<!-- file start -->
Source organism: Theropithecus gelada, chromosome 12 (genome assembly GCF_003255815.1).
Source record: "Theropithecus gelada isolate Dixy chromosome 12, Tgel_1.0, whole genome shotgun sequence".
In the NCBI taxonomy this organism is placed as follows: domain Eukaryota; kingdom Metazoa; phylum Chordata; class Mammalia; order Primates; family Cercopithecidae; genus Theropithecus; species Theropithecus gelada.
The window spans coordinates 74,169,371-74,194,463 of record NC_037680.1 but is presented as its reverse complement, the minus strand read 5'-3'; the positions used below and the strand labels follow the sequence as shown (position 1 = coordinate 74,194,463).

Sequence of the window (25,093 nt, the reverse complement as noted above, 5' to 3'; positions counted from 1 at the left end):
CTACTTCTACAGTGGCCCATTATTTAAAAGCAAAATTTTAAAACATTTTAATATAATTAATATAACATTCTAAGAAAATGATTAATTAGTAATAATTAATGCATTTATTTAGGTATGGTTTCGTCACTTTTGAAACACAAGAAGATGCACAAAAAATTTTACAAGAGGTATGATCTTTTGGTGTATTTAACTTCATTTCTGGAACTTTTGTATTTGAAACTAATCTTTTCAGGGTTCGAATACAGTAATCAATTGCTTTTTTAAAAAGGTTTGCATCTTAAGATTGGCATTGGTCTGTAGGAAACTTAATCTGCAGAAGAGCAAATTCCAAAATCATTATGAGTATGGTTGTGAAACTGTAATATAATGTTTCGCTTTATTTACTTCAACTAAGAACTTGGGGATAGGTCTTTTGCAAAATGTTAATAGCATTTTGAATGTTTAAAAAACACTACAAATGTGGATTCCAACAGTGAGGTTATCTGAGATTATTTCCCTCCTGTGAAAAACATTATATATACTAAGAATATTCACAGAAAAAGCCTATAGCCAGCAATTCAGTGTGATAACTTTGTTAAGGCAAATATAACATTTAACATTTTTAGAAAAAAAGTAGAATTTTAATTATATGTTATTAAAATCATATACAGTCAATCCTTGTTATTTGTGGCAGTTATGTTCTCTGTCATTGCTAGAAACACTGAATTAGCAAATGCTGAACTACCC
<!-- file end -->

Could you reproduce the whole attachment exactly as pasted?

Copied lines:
Source organism: Theropithecus gelada, chromosome 12 (genome assembly GCF_003255815.1).
Source record: "Theropithecus gelada isolate Dixy chromosome 12, Tgel_1.0, whole genome shotgun sequence".
In the NCBI taxonomy this organism is placed as follows: domain Eukaryota; kingdom Metazoa; phylum Chordata; class Mammalia; order Primates; family Cercopithecidae; genus Theropithecus; species Theropithecus gelada.
The window spans coordinates 74,169,371-74,194,463 of record NC_037680.1 but is presented as its reverse complement, the minus strand read 5'-3'; the positions used below and the strand labels follow the sequence as shown (position 1 = coordinate 74,194,463).

Sequence of the window (25,093 nt, the reverse complement as noted above, 5' to 3'; positions counted from 1 at the left end):
CTACTTCTACAGTGGCCCATTATTTAAAAGCAAAATTTTAAAACATTTTAATATAATTAATATAACATTCTAAGAAAATGATTAATTAGTAATAATTAATGCATTTATTTAGGTATGGTTTCGTCACTTTTGAAACACAAGAAGATGCACAAAAAATTTTACAAGAGGTATGATCTTTTGGTGTATTTAACTTCATTTCTGGAACTTTTGTATTTGAAACTAATCTTTTCAGGGTTCGAATACAGTAATCAATTGCTTTTTTAAAAAGGTTTGCATCTTAAGATTGGCATTGGTCTGTAGGAAACTTAATCTGCAGAAGAGCAAATTCCAAAATCATTATGAGTATGGTTGTGAAACTGTAATATAATGTTTCGCTTTATTTACTTCAACTAAGAACTTGGGGATAGGTCTTTTGCAAAATGTTAATAGCATTTTGAATGTTTAAAAAACACTACAAATGTGGATTCCAACAGTGAGGTTATCTGAGATTATTTCCCTCCTGTGAAAAACATTATATATACTAAGAATATTCACAGAAAAAGCCTATAGCCAGCAATTCAGTGTGATAACTTTGTTAAGGCAAATATAACATTTAACATTTTTAGAAAAAAAGTAGAATTTTAATTATATGTTATTAAAATCATATACAGTCAATCCTTGTTATTTGTGGCAGTTATGTTCTCTGTCATTGCTAGAAACACTGAATTAGCAAATGCTGAACTACCC